* Qatar eyeing overseas growth to defend mkt share
* Sources say no decision on DEA expected soon
* RWE expects to sell DEA next year, prefers sale in one go
* Co aims to raise 5 billion euros from sale-source
* RWE declines comment, QIA not available for comment
By Christoph Steitz and Arno Schuetze
FRANKFURT, July 12 (Reuters) - Qatar, the world's biggest liquefied gas producer which is looking to grow more quickly abroad, has held initial talks with Germany's No.2 utility RWE AG about buying its DEA oil and gas exploration and production unit.
RWE said in March it was planning to offload DEA to slash capital spending and cut its multi-billion euro debts, with one of the people saying the company aimed to raise about 5 billion euros ($6.5 billion) from the sale.
The talks are some way from bearing fruit, two people familiar with the deal told Reuters on Friday.
"The project has been moving very slowly and no decision should be expected anytime soon," one of the people said.
The second person said interest in DEA, which holds stakes in about 190 oil and gas licences or concessions in 14 countries in Europe and the Middle East, was also likely to come from companies that co-own licences or concessions with DEA.
Qatar's global LNG market dominance is under threat as new producers come on stream, leaving international expansion as the best chance of maintaining its gas market share.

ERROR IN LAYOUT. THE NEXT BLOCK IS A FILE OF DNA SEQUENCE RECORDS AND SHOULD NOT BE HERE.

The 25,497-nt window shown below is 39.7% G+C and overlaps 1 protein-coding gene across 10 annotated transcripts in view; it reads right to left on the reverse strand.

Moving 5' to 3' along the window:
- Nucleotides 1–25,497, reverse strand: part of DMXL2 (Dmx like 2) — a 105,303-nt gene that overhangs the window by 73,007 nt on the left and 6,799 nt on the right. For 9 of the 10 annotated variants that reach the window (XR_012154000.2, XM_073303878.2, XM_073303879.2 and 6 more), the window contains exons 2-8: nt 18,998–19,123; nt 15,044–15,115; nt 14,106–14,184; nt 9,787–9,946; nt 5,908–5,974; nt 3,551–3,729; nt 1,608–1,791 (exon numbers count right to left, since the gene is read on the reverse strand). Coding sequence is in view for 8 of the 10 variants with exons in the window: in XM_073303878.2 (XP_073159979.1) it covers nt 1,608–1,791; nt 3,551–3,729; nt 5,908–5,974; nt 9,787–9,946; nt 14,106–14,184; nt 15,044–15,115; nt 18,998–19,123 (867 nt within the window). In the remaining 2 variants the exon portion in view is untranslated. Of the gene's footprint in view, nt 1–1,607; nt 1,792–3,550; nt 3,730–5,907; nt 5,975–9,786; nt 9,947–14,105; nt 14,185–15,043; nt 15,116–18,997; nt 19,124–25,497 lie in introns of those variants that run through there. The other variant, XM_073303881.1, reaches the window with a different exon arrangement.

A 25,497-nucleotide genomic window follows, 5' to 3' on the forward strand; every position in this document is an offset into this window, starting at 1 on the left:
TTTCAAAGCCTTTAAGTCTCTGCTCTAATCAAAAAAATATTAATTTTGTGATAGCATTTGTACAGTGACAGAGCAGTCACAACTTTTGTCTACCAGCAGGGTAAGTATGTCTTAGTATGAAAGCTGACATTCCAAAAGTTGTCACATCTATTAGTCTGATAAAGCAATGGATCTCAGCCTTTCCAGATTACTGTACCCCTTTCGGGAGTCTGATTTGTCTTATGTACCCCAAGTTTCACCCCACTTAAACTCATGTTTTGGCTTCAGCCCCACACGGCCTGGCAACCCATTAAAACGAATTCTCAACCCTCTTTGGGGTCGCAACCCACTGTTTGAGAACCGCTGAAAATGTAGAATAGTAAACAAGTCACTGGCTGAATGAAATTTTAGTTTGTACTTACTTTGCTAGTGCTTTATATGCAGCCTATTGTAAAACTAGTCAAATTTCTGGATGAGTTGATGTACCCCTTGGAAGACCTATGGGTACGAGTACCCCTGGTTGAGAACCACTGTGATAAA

RWE said it wants to sell DEA as a whole, but that could be difficult due to the complex structure of the unit which shares licences and concessions with companies including Norway's Statoil, France's GDF Suez, Italy's Edison and Wintershall, the oil and gas arm of Germany's BASF .
So far, Wintershall has been the only company to publicly confirm interest in DEA, which employs nearly 1,400 people and accounted for 23 percent of RWE's operating profit in 2012.
"We believe RWE might have to sell baskets of individual assets, rather than the entire company," UBS said in a note.
Analyst have also cited instability in some of the regions where DEA has assets, including Egypt, where President Mohamed Mursi was overthrown by the army last week.
RWE, under pressure from Germany's decision to exit nuclear power and squeezed by low wholesale prices in Europe, as well as its 33 billion euro debts, is trying to rid itself of assets which swallow large investments.
The company, which sources in March said had hired Goldman Sachs to manage the DEA sale, invested 700 million euros in 2011 and in 2012, a number expected to rise to about 900 million this year.
It is also trying to sell its 16.7 percent stake in uranium enrichment company Urenco, which is co-owned by peer E.ON , Britain and the Netherlands.
Shares in RWE were 1 percent higher at 1228 GMT, outperforming a 1-percent decline in the broader European utility index.
The Wall Street Journal reported late on Thursday that RWE has held talks on DEA with the Qatar Investment Authority (QIA).
RWE declined comment while the QIA was not available for comment.